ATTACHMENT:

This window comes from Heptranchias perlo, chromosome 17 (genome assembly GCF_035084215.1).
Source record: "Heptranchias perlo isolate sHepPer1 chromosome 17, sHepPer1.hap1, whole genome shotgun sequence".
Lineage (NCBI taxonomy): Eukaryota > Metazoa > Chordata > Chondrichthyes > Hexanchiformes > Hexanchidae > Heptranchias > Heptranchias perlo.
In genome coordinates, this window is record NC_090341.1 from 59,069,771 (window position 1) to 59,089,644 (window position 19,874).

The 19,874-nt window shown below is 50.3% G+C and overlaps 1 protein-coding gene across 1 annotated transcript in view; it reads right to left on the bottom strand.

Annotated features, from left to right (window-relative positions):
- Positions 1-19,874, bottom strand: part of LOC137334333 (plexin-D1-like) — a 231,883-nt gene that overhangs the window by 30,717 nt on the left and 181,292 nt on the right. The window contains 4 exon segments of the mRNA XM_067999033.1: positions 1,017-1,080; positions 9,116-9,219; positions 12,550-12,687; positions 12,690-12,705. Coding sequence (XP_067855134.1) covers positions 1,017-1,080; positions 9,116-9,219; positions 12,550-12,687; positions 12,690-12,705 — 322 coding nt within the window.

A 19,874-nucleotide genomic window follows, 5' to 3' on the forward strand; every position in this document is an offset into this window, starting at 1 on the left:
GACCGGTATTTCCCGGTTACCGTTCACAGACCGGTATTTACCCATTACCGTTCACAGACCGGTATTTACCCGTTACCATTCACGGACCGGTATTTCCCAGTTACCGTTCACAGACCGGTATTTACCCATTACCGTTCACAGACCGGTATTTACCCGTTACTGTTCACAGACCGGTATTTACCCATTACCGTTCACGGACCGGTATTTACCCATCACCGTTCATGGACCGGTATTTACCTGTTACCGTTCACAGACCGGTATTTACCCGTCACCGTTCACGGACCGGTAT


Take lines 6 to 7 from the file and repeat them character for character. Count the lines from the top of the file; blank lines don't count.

Annotated features, from left to right (window-relative positions):
- Positions 1-19,874, bottom strand: part of LOC137334333 (plexin-D1-like) — a 231,883-nt gene that overhangs the window by 30,717 nt on the left and 181,292 nt on the right. The window contains 4 exon segments of the mRNA XM_067999033.1: positions 1,017-1,080; positions 9,116-9,219; positions 12,550-12,687; positions 12,690-12,705. Coding sequence (XP_067855134.1) covers positions 1,017-1,080; positions 9,116-9,219; positions 12,550-12,687; positions 12,690-12,705 — 322 coding nt within the window.